When I asked Puakea Nogelmeier, an expert in Hawaiian language and culture, about these traditional stories, he replied with a story of his own. Many years earlier, Auntie Edith Kanaka‘ole, the renowned composer and kumu hula (teacher of hula), told him and a group of her chant students that scientists had taken her to their lab to explain how impossible it was, biologically, for a snail to sing. He continued: “Auntie Edith’s take on that was: ‘Isn’t that sad, they won’t sing for the scientists.’” There are so many fascinating insights condensed in this statement. Importantly, Auntie Edith reminds us that the world, and the other living beings that comprise it, are not objects transparent to our gaze, readily revealed. There is much that we do not and cannot know about others. For this reason, too, we need multiple stories, as well as a general openness to others’ understandings, and a humility about our own. Our stories can never hope to capture all of what matters for and about another or their loss—even someone as seemingly simple as a snail.
This story also reminds us that extinctions matter differently, often unequally. What does the decline and disappearance of snails mean to people who have inherited these stories? What becomes of stories of singing snails, when there are no more left in the forest? Extinction ripples out into the world in myriad ways, cutting across imagined distinctions between ecology and culture. Good stories help us to see and become responsible for these ripples.
But these snail stories are also shifting, as new relationships and significances emerge. Over the last couple of years, I have learned more about the work of people like Uncle Sparky Rodrigues and Uncle Vince Dodge and the group Mālama Mākua. Since the overthrow of the Hawaiian monarchy and subsequent colonisation of the islands by the United States in the late 19thcentury, more and more land has been swallowed up by growing military bases and facilities. For decades now Mālama Mākua have waged a sustained struggle against the U.S. Army to reclaim Mākua Valley on the Island of O’ahu, a sacred space that has long been used for live-fire training and munitions detonations. Snails have been a key component of this work. While cultural sites and practices long went unacknowledged, the U.S. Endangered Species Act gave these people a basis for a lawsuit, and the opportunity to bring the Army to the negotiating table.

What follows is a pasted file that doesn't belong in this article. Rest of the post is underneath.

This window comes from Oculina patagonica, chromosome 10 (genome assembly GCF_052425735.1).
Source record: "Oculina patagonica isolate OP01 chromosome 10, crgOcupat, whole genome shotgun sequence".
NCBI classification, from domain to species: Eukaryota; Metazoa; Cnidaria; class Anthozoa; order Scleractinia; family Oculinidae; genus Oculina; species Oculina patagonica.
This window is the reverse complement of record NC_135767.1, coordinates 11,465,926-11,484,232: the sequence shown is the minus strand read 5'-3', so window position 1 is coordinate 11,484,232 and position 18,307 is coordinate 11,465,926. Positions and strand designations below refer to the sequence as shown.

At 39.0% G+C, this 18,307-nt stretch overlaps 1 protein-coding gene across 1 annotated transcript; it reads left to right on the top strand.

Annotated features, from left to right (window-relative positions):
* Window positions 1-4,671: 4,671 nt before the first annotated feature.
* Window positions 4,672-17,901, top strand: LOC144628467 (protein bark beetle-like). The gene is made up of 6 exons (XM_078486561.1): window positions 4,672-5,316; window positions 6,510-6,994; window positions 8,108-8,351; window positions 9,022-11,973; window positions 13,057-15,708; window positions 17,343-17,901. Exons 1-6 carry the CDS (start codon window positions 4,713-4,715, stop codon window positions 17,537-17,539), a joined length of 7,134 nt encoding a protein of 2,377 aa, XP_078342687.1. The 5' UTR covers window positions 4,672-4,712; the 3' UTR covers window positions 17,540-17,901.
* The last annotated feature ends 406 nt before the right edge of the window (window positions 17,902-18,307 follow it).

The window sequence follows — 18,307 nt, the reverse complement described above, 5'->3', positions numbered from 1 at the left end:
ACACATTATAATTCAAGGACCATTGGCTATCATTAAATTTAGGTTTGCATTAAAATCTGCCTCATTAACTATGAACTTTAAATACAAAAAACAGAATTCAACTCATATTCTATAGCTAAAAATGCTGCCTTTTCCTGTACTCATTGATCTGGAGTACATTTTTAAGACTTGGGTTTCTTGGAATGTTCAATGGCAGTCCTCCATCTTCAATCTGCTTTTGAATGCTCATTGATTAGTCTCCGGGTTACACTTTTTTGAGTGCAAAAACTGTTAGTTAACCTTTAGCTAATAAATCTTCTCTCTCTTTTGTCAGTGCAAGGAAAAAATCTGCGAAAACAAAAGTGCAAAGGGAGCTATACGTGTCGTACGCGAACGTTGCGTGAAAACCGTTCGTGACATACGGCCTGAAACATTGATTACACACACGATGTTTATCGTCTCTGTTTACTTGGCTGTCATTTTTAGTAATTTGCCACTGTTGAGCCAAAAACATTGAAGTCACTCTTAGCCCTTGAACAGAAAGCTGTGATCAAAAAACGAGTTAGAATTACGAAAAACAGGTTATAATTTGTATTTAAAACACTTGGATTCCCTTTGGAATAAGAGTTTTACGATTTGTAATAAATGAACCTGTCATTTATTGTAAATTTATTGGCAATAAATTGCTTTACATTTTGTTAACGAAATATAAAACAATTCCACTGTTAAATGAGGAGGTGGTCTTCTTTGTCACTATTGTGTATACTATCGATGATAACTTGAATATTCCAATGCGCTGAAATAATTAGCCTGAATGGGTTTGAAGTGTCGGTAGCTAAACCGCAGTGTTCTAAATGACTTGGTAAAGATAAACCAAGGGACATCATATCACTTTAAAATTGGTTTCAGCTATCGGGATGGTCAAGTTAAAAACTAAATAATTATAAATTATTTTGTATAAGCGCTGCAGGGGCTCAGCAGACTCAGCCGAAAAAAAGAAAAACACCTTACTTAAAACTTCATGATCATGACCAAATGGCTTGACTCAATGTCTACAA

In no small part it is as a result of Mālama Mākua’s actions that the military is now one of the largest funders of snail conservation in the islands and no bullets have been fired in the valley for over a decade. The significance of snails takes new form here as they join in efforts to resist the destruction of Hawaiian land and culture.3
I hope that through these short glimpses into some of the many stories that lie coiled up in the tiny shells of snails, your interest has been captured too. These are stories of loss and struggle for ongoing life, of meaning making, of relationships, of care and disregard. There are no simple answers here, but these stories carry with them the possibility that we might learn new modes of appreciation, of curiosity, and perhaps even responsibility, for the many incredible forms of life that are today slipping away much too quickly.
1. Charles Darwin, in a letter to Alfred Russel Wallace in 1857
2. Sato, Aimee You, Melissa Renae Price, and Mehana Blaich Vaughan. “Kāhuli: Uncovering Indigenous Ecological Knowledge to Conserve Endangered Hawaiian Land Snails.” Society & Natural Resources31, no. 3 (2018): 320–34.
3. For further information on the work of Mālama Mākua see https://www.malamamakua.org.
Growing out of a commitment to storytelling as a mode of exploring and communicating the diverse and unequal significances of extinction, The Living Archive: Extinction Stories from Oceania provides a space for people from around the region to tell their own stories, in their own ways, about what the loss of plants, animals, and places means in their lives and landscapes.
Thom van Dooren is Associate Professor and Australian Research Council Future Fellow in the School of Philosophical and Historical Inquiry and the Sydney Environment Institute at the University of Sydney, and founding co-editor of the journal Environmental Humanities (Duke University Press). His research and writing focus on some of the many philosophical, ethical, cultural, and political issues that arise in the context of species extinctions and human entanglements with threatened species and places. He is the author of Flight Ways: Life and Loss at the Edge of Extinction (2014), The Wake of Crows: Living and Dying in Shared Worlds (2019), and co-editor of Extinction Studies: Stories of Time, Death, and Generations (2017), all published by Columbia University Press.